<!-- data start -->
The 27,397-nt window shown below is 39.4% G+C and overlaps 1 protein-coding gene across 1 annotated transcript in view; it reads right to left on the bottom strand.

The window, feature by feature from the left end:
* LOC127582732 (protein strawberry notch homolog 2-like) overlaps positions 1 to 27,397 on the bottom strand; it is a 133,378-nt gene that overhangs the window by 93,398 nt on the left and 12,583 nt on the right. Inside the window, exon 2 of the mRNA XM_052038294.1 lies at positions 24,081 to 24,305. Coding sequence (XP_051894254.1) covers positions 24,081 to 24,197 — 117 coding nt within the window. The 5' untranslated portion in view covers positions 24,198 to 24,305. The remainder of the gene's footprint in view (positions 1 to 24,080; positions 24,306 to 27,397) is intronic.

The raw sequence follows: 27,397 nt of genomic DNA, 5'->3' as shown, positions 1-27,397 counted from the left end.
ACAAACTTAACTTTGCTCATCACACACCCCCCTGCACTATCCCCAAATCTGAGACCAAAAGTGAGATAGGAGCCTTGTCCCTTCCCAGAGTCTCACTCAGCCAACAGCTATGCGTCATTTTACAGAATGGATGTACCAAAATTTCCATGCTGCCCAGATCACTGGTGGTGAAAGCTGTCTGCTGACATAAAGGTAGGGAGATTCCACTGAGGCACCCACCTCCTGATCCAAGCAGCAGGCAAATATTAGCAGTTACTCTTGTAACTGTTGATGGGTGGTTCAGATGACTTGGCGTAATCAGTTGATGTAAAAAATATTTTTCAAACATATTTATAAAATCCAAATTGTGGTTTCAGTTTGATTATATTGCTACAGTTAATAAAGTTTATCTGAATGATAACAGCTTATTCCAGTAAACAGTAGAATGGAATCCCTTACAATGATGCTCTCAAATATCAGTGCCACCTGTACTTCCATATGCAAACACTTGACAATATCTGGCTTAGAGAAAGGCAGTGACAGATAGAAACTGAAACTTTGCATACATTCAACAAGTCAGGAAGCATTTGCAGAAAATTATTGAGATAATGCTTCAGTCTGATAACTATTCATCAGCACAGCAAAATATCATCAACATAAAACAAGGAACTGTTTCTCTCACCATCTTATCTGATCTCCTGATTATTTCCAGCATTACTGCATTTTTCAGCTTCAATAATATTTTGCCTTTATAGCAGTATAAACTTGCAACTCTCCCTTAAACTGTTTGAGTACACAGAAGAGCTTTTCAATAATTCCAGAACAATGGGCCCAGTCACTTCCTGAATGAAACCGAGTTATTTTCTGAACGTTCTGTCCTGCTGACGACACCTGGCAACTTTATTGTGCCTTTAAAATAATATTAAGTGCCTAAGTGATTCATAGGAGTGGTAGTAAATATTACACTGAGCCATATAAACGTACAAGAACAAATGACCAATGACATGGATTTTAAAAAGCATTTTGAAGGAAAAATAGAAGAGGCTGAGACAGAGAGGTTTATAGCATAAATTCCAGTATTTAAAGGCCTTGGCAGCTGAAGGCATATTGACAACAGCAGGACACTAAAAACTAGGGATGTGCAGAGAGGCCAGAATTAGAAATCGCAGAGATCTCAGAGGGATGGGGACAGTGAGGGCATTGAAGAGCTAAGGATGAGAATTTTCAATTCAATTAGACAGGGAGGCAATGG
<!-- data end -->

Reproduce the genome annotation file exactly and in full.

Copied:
The 27,397-nt window shown below is 39.4% G+C and overlaps 1 protein-coding gene across 1 annotated transcript in view; it reads right to left on the bottom strand.

The window, feature by feature from the left end:
* LOC127582732 (protein strawberry notch homolog 2-like) overlaps positions 1 to 27,397 on the bottom strand; it is a 133,378-nt gene that overhangs the window by 93,398 nt on the left and 12,583 nt on the right. Inside the window, exon 2 of the mRNA XM_052038294.1 lies at positions 24,081 to 24,305. Coding sequence (XP_051894254.1) covers positions 24,081 to 24,197 — 117 coding nt within the window. The 5' untranslated portion in view covers positions 24,198 to 24,305. The remainder of the gene's footprint in view (positions 1 to 24,080; positions 24,306 to 27,397) is intronic.

The raw sequence follows: 27,397 nt of genomic DNA, 5'->3' as shown, positions 1-27,397 counted from the left end.
ACAAACTTAACTTTGCTCATCACACACCCCCCTGCACTATCCCCAAATCTGAGACCAAAAGTGAGATAGGAGCCTTGTCCCTTCCCAGAGTCTCACTCAGCCAACAGCTATGCGTCATTTTACAGAATGGATGTACCAAAATTTCCATGCTGCCCAGATCACTGGTGGTGAAAGCTGTCTGCTGACATAAAGGTAGGGAGATTCCACTGAGGCACCCACCTCCTGATCCAAGCAGCAGGCAAATATTAGCAGTTACTCTTGTAACTGTTGATGGGTGGTTCAGATGACTTGGCGTAATCAGTTGATGTAAAAAATATTTTTCAAACATATTTATAAAATCCAAATTGTGGTTTCAGTTTGATTATATTGCTACAGTTAATAAAGTTTATCTGAATGATAACAGCTTATTCCAGTAAACAGTAGAATGGAATCCCTTACAATGATGCTCTCAAATATCAGTGCCACCTGTACTTCCATATGCAAACACTTGACAATATCTGGCTTAGAGAAAGGCAGTGACAGATAGAAACTGAAACTTTGCATACATTCAACAAGTCAGGAAGCATTTGCAGAAAATTATTGAGATAATGCTTCAGTCTGATAACTATTCATCAGCACAGCAAAATATCATCAACATAAAACAAGGAACTGTTTCTCTCACCATCTTATCTGATCTCCTGATTATTTCCAGCATTACTGCATTTTTCAGCTTCAATAATATTTTGCCTTTATAGCAGTATAAACTTGCAACTCTCCCTTAAACTGTTTGAGTACACAGAAGAGCTTTTCAATAATTCCAGAACAATGGGCCCAGTCACTTCCTGAATGAAACCGAGTTATTTTCTGAACGTTCTGTCCTGCTGACGACACCTGGCAACTTTATTGTGCCTTTAAAATAATATTAAGTGCCTAAGTGATTCATAGGAGTGGTAGTAAATATTACACTGAGCCATATAAACGTACAAGAACAAATGACCAATGACATGGATTTTAAAAAGCATTTTGAAGGAAAAATAGAAGAGGCTGAGACAGAGAGGTTTATAGCATAAATTCCAGTATTTAAAGGCCTTGGCAGCTGAAGGCATATTGACAACAGCAGGACACTAAAAACTAGGGATGTGCAGAGAGGCCAGAATTAGAAATCGCAGAGATCTCAGAGGGATGGGGACAGTGAGGGCATTGAAGAGCTAAGGATGAGAATTTTCAATTCAATTAGACAGGGAGGCAATGG